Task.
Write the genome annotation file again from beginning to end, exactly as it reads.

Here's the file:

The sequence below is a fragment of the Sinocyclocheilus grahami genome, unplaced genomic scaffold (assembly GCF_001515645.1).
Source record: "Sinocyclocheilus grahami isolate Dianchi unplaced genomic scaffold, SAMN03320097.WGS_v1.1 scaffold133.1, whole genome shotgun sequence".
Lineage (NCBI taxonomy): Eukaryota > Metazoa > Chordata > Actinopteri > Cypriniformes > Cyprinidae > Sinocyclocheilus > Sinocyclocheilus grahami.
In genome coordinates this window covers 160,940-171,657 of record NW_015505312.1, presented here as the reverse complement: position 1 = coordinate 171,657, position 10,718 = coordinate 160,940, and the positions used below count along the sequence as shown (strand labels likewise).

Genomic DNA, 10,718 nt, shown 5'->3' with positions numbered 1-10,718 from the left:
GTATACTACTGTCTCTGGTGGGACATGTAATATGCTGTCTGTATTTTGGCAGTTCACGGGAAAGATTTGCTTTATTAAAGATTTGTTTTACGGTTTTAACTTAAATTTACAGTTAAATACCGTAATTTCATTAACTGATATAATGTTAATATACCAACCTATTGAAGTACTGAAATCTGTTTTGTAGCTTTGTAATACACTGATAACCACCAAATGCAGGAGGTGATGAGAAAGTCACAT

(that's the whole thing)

The sequence below is a fragment of the Sinocyclocheilus grahami genome, unplaced genomic scaffold (assembly GCF_001515645.1).
Source record: "Sinocyclocheilus grahami isolate Dianchi unplaced genomic scaffold, SAMN03320097.WGS_v1.1 scaffold133.1, whole genome shotgun sequence".
Lineage (NCBI taxonomy): Eukaryota > Metazoa > Chordata > Actinopteri > Cypriniformes > Cyprinidae > Sinocyclocheilus > Sinocyclocheilus grahami.
In genome coordinates this window covers 160,940-171,657 of record NW_015505312.1, presented here as the reverse complement: position 1 = coordinate 171,657, position 10,718 = coordinate 160,940, and the positions used below count along the sequence as shown (strand labels likewise).

Genomic DNA, 10,718 nt, shown 5'->3' with positions numbered 1-10,718 from the left:
GTATACTACTGTCTCTGGTGGGACATGTAATATGCTGTCTGTATTTTGGCAGTTCACGGGAAAGATTTGCTTTATTAAAGATTTGTTTTACGGTTTTAACTTAAATTTACAGTTAAATACCGTAATTTCATTAACTGATATAATGTTAATATACCAACCTATTGAAGTACTGAAATCTGTTTTGTAGCTTTGTAATACACTGATAACCACCAAATGCAGGAGGTGATGAGAAAGTCACAT